Super high coal prices will boost royalties and slow the increase in Qld state debt

Back in early August I observed that higher coal prices were helping the Qld economy and state budget in this time of rolling lockdowns. Amazingly, the all important metallurgical or coking coal price has surged even higher since then. There was speculation in the Financial Review on Monday that this could mean an additional six billion dollars for the Queensland Budget, depending on how long the higher prices last (see Coal price boom softens blow from iron ore slump).

Futures prices suggest prices will remain over 200 USD/tonne for another twelve months, which is great news (see the 12th position series in the chart below which currently relates to contracts settling in August 2022, while 1st position relates to contracts settling in the current month). Of course, these prices can move around a lot, depending on global economic conditions, so things could change, particularly if there is a financial crisis in China and contagion across the region due to the Evergrande failure. Note the most recent prices in the chart below were for Monday, but I haven’t seen any news since then that would suggest they have crashed between then and now.

We really need a strong mining sector at the moment to counteract the adverse impacts of COVID-related restrictions on Queensland’s tourism sector. The Gold Coast-Northern NSW border bubble has burst again, and tourism businesses are now worried interstate borders could remain closed over Christmas.

Finally, it is distressing that Australia is seeing its greatest internal turmoil since probably the dismissal of the Whitlam Government and the subsequent federal election period in 1975. In Victoria, we have just learned how far a government can restrict the liberties of its population before its people push back en masse. People were willing to go along with the restrictions so long as those restrictions appeared to be proportionate to the risk and fair, but in Victoria and arguably in other states, too, those restrictions have been disproportionate and unfair, even cruel.

The hard border policy enacted by the Queensland Government has caused immense suffering, and it is the policy that’s the problem, even though the Premier has tried to blame Queensland Health bureaucrats for actually enforcing the Government’s policy. There is a constraint on how many people we let into Queensland, i.e. available hotel quarantine rooms, and, if the bureaucrats show mercy on one individual, they will need to make another suffer.

In my view, the federal government needs to show some leadership to bring all our rogue state premiers into line before they do even further damage to the economy and people’s lives and wellbeing.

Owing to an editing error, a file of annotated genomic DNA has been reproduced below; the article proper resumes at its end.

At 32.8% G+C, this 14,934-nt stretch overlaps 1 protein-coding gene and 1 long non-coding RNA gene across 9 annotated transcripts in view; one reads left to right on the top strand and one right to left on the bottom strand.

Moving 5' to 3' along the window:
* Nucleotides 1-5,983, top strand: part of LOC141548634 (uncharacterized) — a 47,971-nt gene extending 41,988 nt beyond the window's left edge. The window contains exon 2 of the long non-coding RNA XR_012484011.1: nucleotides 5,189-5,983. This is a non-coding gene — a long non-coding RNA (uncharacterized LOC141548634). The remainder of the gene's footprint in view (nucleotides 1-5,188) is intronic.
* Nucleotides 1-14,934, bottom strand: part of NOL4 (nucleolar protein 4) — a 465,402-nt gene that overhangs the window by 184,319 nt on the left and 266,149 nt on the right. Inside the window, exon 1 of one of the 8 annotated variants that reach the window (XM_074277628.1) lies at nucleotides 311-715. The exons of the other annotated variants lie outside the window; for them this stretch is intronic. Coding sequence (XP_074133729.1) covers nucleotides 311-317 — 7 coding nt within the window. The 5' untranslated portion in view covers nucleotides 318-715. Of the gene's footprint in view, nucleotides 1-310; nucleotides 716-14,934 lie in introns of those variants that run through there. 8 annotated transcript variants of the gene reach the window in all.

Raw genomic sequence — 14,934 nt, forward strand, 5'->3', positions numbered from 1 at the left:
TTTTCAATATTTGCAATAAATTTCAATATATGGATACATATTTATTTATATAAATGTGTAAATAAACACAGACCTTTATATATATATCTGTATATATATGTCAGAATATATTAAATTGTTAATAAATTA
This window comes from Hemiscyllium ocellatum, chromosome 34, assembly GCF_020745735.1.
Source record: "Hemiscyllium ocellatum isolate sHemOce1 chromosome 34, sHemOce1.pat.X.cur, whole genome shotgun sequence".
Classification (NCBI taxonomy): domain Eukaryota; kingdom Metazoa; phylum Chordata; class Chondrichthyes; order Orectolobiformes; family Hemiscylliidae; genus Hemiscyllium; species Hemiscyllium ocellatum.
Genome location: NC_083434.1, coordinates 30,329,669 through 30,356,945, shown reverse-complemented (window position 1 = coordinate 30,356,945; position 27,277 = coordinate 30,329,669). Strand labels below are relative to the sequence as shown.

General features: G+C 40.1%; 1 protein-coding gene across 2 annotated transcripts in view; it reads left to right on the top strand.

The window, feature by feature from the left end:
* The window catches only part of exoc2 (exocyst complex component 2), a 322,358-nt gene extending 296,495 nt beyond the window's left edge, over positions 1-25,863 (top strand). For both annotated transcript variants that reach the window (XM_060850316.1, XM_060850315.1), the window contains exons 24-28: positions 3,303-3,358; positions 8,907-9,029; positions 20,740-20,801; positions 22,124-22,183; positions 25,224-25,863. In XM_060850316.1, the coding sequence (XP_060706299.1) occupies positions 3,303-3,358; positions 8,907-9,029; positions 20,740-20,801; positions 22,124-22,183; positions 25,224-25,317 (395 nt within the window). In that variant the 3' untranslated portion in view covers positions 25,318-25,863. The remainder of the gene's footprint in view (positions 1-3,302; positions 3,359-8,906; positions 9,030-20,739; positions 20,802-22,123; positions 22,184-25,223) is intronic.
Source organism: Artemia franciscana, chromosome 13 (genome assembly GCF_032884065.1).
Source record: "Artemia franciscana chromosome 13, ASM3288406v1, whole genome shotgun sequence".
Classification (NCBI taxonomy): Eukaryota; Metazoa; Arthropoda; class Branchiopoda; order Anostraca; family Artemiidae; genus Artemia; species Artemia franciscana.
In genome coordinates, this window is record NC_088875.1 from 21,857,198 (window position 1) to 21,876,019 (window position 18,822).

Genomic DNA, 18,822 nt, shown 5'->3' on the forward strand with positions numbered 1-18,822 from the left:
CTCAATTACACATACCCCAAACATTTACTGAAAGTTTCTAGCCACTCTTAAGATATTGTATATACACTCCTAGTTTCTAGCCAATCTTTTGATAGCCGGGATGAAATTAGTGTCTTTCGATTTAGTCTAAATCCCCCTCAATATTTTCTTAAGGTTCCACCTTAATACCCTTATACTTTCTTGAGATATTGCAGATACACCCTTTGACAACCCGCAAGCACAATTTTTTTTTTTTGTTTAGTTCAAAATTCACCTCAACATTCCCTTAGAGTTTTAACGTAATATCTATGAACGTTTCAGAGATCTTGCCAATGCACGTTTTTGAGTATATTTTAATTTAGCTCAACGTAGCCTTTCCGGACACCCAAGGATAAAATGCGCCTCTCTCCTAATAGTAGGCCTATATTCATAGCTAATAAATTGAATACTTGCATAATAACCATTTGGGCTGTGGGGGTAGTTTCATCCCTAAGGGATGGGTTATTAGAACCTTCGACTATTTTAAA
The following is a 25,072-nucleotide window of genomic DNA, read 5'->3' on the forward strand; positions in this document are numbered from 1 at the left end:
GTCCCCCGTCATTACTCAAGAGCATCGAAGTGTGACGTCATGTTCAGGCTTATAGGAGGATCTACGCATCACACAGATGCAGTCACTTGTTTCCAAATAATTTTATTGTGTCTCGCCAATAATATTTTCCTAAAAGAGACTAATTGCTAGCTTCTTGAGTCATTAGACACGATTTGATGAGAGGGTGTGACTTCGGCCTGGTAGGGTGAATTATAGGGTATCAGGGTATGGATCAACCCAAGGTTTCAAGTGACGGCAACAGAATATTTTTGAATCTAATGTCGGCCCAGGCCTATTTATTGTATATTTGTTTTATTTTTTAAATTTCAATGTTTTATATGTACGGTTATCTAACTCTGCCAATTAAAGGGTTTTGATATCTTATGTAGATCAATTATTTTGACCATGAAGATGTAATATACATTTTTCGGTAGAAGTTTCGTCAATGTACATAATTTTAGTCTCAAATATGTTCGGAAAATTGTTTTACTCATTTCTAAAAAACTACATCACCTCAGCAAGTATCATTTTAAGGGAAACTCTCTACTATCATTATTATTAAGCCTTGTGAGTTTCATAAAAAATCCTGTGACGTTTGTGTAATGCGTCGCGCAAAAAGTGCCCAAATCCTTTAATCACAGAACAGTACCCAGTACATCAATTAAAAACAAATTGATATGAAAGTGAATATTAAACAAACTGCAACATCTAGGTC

Please feel free to comment below. Alternatively, you can email comments, questions, suggestions, or hot tips to contact@queenslandeconomywatch.com. Also please check out my Economics Explored podcast, which has a new episode each week.

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2 Responses to Super high coal prices will boost royalties and slow the increase in Qld state debt

  1. Paul says:

    Be interesting to see if those coking coal prices are spot prices or annual contract prices. From recollection most used to be annual contract prices negotiated earlier in the CY. This will affect the total revenue and Qld royalties in the annual 2021-22 Qld Budget.

    Quarantine constitutionally is a federal responsibility. The Federal Government has demonstrably failed, again and again in keeping Covid 19 out of Australia. That’s why we have the virus in Australia and repeated outbreaks, all originally from overseas travellers. Specialised fit-for-purpose quarantine stations are essential to accommodate international travellers before they are allowed in the community, particularly for the highly infectious Delta variant and possible future variants. Both Queensland and Victoria are now building such facilities – to do what the Federal Government should have done over a year ago.

    In the face of such Federal incompetence, the States are fighting rear-guard actions against the virus using lockdowns etc to protect people’s lives. Far from being rogue, the states are the ones which are carrying the load and defending the nation – and Queensland is among the most successful of them (so far).

    To avoid our fellow citizens (or ourselves) dying of the virus then the relevant medical rules to prevent the spread of the virus must be followed. This may be inconvenient or reduce some people’s income or cause some businesses to fail. A financial burden which falls unfairly, but death from the virus is unfair also.

    Demonstrations, such as we’ve seen in Melbourne, against masks, vaccinations and lockdowns are a disgrace. They are not about liberty and freedom, more of a throwback to medieval ignorance. Such mass gatherings without masks or social distancing simply increase the chances of the spread of the virus and the need for further lockdowns.

  2. Glen says:

    Unfortunately the states have failed Australia, every single one of them, from the time Tasmania decided to close its border and others followed the country had fractured and been that way since, it has been terrible to watch our country fall to bits the way it has. I really fear for our country if we were ever to go to war again, our national spirit has dissolved and I don’t think will ever return and as a Queenslnader I am ashamed of our state and the disgusting way we have treated our own citizens.

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